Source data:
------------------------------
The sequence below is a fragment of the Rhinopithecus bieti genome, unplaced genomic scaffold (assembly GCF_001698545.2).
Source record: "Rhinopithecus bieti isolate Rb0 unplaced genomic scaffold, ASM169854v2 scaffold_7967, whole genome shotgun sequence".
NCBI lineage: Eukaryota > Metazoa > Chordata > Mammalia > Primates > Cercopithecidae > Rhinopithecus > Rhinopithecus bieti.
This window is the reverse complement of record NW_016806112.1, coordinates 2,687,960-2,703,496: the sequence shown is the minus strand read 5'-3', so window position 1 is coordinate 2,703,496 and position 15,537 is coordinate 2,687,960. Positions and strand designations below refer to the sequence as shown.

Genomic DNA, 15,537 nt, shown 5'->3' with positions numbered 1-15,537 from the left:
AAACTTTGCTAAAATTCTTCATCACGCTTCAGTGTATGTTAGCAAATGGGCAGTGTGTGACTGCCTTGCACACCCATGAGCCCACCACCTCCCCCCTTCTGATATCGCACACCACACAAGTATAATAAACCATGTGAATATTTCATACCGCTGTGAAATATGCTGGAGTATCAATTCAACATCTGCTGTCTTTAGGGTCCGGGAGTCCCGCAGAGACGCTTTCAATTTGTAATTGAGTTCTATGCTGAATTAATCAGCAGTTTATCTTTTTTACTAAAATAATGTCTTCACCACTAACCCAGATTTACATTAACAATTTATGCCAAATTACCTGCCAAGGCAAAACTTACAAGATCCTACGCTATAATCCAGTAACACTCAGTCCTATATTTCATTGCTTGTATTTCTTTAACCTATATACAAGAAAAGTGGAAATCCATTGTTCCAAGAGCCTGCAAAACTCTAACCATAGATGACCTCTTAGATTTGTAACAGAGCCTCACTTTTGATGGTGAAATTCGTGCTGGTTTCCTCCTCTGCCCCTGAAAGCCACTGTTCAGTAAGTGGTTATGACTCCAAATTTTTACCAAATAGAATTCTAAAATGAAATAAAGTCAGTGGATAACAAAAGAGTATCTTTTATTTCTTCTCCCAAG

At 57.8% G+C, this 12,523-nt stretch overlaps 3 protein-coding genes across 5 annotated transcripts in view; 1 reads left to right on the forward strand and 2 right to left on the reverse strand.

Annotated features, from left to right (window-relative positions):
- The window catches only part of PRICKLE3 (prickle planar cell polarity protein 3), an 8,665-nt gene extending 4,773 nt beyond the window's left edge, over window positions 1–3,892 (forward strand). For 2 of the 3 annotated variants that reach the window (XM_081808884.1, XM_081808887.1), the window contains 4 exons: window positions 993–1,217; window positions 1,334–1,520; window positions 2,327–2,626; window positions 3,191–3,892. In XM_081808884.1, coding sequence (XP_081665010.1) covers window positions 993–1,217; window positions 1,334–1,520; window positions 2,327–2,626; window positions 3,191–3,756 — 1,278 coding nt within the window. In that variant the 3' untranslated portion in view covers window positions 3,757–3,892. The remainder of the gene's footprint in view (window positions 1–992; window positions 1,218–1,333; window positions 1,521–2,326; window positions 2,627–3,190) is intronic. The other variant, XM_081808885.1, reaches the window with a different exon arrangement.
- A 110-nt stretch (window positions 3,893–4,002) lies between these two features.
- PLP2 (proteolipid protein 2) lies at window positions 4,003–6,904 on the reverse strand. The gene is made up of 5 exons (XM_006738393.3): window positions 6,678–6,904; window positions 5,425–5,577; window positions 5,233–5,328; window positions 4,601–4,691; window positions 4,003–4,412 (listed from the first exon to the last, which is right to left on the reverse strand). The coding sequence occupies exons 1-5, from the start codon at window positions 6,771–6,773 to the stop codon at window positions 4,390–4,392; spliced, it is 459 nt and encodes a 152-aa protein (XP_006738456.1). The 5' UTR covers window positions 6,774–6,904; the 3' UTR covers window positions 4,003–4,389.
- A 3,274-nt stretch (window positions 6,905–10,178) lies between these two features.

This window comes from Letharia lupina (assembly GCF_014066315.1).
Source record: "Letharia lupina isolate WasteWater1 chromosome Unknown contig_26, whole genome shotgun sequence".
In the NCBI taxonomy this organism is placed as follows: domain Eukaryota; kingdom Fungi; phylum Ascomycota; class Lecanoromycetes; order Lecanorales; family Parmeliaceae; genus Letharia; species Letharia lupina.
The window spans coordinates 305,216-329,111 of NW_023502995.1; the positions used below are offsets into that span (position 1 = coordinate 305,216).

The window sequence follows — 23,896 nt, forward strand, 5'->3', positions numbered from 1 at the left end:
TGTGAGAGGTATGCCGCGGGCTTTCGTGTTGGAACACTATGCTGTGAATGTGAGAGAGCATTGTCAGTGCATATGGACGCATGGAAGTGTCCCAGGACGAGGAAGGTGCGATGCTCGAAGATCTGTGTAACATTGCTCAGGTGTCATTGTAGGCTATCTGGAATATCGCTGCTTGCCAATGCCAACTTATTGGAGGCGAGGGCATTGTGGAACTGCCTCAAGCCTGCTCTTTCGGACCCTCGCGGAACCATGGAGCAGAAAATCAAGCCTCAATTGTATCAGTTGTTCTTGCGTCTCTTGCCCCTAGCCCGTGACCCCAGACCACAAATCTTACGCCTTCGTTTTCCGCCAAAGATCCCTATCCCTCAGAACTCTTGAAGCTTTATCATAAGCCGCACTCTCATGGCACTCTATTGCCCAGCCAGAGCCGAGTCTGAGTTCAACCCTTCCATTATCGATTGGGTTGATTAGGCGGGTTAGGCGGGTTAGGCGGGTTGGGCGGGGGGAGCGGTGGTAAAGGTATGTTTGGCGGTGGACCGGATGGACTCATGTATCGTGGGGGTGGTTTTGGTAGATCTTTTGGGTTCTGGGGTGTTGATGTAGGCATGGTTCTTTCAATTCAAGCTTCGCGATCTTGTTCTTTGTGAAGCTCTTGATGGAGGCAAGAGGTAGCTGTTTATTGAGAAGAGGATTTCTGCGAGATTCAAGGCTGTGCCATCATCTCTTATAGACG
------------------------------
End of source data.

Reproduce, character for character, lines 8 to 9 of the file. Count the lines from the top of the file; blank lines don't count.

Annotated features, from left to right (window-relative positions):
- The window catches only part of PRICKLE3 (prickle planar cell polarity protein 3), an 8,665-nt gene extending 4,773 nt beyond the window's left edge, over window positions 1–3,892 (forward strand). For 2 of the 3 annotated variants that reach the window (XM_081808884.1, XM_081808887.1), the window contains 4 exons: window positions 993–1,217; window positions 1,334–1,520; window positions 2,327–2,626; window positions 3,191–3,892. In XM_081808884.1, coding sequence (XP_081665010.1) covers window positions 993–1,217; window positions 1,334–1,520; window positions 2,327–2,626; window positions 3,191–3,756 — 1,278 coding nt within the window. In that variant the 3' untranslated portion in view covers window positions 3,757–3,892. The remainder of the gene's footprint in view (window positions 1–992; window positions 1,218–1,333; window positions 1,521–2,326; window positions 2,627–3,190) is intronic. The other variant, XM_081808885.1, reaches the window with a different exon arrangement.